Close up shots show the fine detail, as usual, but there were a smaller amount of ‘these scenes’ in comparison to the first two. A good example is seen in Chapter 12 when Theodore is in Ethan’s face. You can see the worn leather on the face mask and crazy clarity in their faces down to pores, sweat, facial deformities, etc. Actually, the whole scene of the interrogation and Ethan’s escape is very well done.

The shots provided of Shanghai near the end look great, both during the day and at night, like when they pan in to Ethan on the roof, just before he is does that ‘jump-swing’ thing, landing perfectly to get inside of the building.

If you’re thinking about getting this collection, I doubt you would skip III, but outside of the first half of the film, the second half and ultimate conclusion makes it worth it if your a fan of the series.

Mission: Impossible IV (Ghost Protocol) Review:

Right out the gate, the opening shots of Budapest are eye-popping — you knew you were in for a treat. Almost every single shot of cities involved, looked amazing; Moscow, Dubai, Budapest, etc. (except Mumbai)

There is a light touch of grain in certain scenes, heavy in a few, but for the most part it’s clean, sometimes crystal clear. This was to be expected since this movie was released in 2011.

Overall, it was a really-really nice transfer and the black levels were spot on. You could see it not only at night, but also in scenes like Chapter 7 when the car crashes into the river. You have Ethan and Brandt dealing with inches of air in a dark car filled with murky water. The levels were consistent and the little color (that was there) popped out of the darkness — whether it was their faces catching the little air left or the debris in the car. It looked great, even as they came out of the car into the river you got a touch of street lights hitting the surface for contrast.

Now we get to Chapter 10, HOLY REFERENCE. While Ethan is scaling the tallest building in Dubai you get highly impressive shots from so many perspectives. The colors pop absolutely everywhere. The entire scene is Wow! Wow! Wow!

I really loved this disc from start to finish, it’s the best film in the series and it’s definitely worth adding to your UHD collection. I would further say that it’s a MUST OWN, one of the best discs I’ve seen in the format.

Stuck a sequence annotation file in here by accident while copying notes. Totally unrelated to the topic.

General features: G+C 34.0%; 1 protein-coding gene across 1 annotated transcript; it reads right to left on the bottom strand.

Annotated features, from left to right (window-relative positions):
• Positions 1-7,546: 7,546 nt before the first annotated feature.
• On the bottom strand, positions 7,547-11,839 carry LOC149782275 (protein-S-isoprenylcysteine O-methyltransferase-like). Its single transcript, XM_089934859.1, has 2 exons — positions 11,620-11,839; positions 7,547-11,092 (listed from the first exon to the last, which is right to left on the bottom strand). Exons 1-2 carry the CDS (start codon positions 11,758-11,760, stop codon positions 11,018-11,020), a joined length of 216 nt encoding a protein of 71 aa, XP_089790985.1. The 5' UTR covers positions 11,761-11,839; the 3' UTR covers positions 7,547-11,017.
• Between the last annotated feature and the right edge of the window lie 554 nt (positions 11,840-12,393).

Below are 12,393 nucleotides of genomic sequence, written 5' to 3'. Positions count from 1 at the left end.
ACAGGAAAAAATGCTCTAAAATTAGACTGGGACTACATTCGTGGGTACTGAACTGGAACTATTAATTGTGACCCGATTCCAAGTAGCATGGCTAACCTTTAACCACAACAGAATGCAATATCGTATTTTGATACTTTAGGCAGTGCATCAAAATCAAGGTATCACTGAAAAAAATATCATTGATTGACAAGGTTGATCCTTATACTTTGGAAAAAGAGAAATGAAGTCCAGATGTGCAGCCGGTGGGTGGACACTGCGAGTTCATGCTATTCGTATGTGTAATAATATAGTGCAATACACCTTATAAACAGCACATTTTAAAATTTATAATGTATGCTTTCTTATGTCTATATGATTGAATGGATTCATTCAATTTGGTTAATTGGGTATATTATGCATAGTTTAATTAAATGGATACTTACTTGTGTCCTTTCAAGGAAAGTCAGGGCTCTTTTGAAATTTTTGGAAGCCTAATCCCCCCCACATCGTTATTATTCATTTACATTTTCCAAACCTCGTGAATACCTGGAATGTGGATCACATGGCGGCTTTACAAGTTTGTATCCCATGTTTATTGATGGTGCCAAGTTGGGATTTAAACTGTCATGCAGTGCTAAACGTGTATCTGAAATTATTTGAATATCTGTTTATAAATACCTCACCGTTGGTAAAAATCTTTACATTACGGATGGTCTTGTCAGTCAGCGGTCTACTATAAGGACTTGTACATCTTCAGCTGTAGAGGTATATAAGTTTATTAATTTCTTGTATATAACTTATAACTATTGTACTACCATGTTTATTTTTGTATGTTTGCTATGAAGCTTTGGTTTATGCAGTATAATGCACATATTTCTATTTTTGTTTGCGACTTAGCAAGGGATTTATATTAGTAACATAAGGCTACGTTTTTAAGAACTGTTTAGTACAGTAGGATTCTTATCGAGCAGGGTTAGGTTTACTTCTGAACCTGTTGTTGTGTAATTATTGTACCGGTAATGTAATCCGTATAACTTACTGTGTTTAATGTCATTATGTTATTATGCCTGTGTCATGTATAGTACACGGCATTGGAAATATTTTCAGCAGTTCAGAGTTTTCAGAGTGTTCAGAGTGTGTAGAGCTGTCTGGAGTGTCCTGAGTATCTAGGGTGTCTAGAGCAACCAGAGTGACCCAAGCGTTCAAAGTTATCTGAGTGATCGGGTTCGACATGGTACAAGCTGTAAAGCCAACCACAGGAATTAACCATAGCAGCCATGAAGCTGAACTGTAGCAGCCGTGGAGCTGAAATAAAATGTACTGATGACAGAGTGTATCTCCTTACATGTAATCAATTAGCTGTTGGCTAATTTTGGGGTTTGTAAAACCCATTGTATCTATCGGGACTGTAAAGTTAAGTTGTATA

Mission: Impossible V (Rouge Nation) Review

There is a light amount of grain throughout the majority of the film — heavy in a few, but for the most part it’s pretty light. Right out of the gate you get the shots of Benji laying in a field covered in grass. The blades of grass in the foreground are pretty crystal and the HDR enhances the entire shot.

There are also very nice looking shots of London & Vienna consistently throughout the movie, whether it’s up close in the streets, or ariels views from the sky — both during the street life at night and the leisure of the day.

Chapter 9 shows a lot of what UHD offers in action movies like this — the car/motorcycle chase through Morocco. This movie (and this scene in particular) casts out a lot of Sepia tones, so adding HDR makes it all shine and look very real, like your there. The entire action driven scene looks great. A very quick and subtle HDR look was in the following scene in Chapter 10, the conversation in the graveyard. You get all the elements of fall with fresh green grass, trees vary from every green to every shade of orange, leaves on the ground, etc. It’s an added touch.

You also get a bunch of three demential looks that highlight all the details you see in 4K UHD close ups — soft backgrounds brings every detail to the forefront.

The disc wasn’t as eye-popping as ‘Ghost Protocol,’ but that was to be expected. Most of this film take place during the night, whether it’s running through the alleys in London or different night events, like an Opera or an Auction. It isn’t a reference disc, but it does it’s job for how dark it is.

As expected, this is the newest release in the MI series makes an easy upgrade over the Blu to complete your UHD collection.

Conclusion:

From time to time I find it hard to tell people how they should spend their money or how to double dip on movies they already own. This series sits inside that problem — it’s easy for me to tell you to pick up a single movie because it’s so impressive, but telling you to go out and pick up five full priced movies…. you wouldn’t believe me because you’d just see the dollar signs.

Questions that should come up; is it worth it to buy all 5 movies at full price Day 1? Should you wait till it goes on sale and get it for half the price? Are there a couple movies I can skip? Speak to my wallet.

If you’re a fan of this series, I would say that you absolutely have my approval to pick these up — you won’t be disappointed. If you just want the best, the last two movies are in the realm of all the new 4K UHD releases, so they’re worth the price point. I would also go as far to say that if you don’t like Mission: Impossible in general, I would still say you have to pick up ‘Ghost Protocol’ for the sheer beauty it brings to the UHD format. If you’re waiting to get these discounted, you also won’t be disappointed when you get them for the price you want.

Whatever you decide to do, this entire collection releases via Paramount June 26th, I wouldn’t miss it!

Cheers,

Matt.